I tend to agree again.
Joe from Pittsburgh, PA
Why do certain teams like the Packers and Steelers officially retire certain numbers, while others like Hornung's No. 5 and Bradshaw's No. 12 go into mothballs, not retired per se but never given to another player. I'm not for the Celtics' way of hanging 105 banners from the rafters, but at least it makes it official instead of this guessing game. If the number is no longer being distributed, then retire it for heaven's sake.
Thomas from Cedar Rapids, IA
Now I want a Curtis Burrow "5" jersey just to be able to tell the story.
While Burrow played for Lindy Infante, for the record it was Forrest Gregg as head coach who first issued No. 5, 20 years after Hornung hung it up. Backup QB Vince Ferragamo wore it in '86, along with replacement QB Willie Gillus in '87 and also Majkowski as a rookie in '87 (before he switched to No. 7 in '88).
Joe from Hampshire, IL
Hi Mike. "The league requires players wishing to change jersey numbers to buy out the current allotment of unsold jerseys." In the Packers' case, is that just jerseys currently in the Pro Shop? Does it include jerseys that have already been manufactured at that point in time by official "NFL approved vendors" or? Thanks.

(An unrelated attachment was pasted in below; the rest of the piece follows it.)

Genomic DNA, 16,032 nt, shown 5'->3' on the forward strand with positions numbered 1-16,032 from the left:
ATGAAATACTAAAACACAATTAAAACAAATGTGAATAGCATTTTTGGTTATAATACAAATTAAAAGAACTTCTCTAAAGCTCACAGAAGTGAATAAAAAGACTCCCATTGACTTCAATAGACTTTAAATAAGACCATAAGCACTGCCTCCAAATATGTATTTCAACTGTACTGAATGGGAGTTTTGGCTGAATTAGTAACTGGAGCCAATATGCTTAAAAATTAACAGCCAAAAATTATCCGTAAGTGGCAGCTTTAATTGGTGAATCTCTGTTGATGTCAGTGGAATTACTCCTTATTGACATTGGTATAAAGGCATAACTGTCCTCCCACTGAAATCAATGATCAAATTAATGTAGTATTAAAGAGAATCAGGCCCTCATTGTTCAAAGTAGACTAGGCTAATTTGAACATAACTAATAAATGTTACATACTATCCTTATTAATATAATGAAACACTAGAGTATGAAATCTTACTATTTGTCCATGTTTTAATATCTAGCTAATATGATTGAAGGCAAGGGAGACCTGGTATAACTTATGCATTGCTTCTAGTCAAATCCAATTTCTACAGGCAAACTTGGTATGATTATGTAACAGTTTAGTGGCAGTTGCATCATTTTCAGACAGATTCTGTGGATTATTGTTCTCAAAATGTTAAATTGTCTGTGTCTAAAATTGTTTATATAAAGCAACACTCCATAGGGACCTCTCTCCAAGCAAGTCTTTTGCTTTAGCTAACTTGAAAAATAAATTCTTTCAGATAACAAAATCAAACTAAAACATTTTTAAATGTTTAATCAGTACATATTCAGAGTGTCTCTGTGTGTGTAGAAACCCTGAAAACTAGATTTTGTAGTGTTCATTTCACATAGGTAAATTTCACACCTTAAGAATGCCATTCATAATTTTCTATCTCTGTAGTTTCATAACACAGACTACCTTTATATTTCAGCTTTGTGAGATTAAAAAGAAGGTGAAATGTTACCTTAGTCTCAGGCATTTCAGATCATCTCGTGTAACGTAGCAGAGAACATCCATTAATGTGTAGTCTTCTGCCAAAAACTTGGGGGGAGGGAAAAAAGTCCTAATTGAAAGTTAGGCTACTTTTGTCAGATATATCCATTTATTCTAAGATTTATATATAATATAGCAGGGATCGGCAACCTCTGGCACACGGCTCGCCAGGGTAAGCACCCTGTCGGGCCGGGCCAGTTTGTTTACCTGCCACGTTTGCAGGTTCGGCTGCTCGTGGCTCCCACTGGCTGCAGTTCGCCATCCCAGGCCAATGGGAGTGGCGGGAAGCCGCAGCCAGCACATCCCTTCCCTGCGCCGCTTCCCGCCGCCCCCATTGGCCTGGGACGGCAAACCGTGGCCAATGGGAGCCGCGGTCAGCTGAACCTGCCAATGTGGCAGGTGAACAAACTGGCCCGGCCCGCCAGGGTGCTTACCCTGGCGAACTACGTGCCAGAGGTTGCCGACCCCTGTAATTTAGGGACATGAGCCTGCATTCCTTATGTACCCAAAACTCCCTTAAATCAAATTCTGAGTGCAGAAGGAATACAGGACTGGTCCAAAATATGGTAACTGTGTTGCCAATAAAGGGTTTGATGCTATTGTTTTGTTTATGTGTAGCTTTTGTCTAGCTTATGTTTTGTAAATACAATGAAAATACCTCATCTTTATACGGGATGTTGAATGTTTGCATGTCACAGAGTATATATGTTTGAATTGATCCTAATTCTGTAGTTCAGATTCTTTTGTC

If it's been made by a league-sanctioned producer, they have to buy it.
Ron from Mitchell, SD
How is Tucker Kraft doing at OTAs? Have not heard much coverage about him lately.
He was not participating in the practice we watched Wednesday, and injuries are not divulged this time of year. I saw him walking around and he looked fine, for whatever that's worth.
Gary from Cross Plains, WI
Well now I'm curious about parking. I recall that player parking moved (underground?) But what is it actually like for everyone? Do players/coaches have separate parking area from other team employees or are you intermingled with them? Are spots reserved or first come/first serve? Which players (or your media co-workers) drive massive trucks that take up two spots?
Players and coaches have parking separate from employees. We just park in the main Lambeau lot but leave the public areas closest to the building open for fans coming to visit the Atrium, Pro Shop, restaurant, etc.
Dennis from Beavercreek, OH
Wes, after reading your answer about the QB's footwork on Thursday I got to thinking. So you are saying that proper footwork is the foundation for accurate passes. So it all starts with the feet and moves up.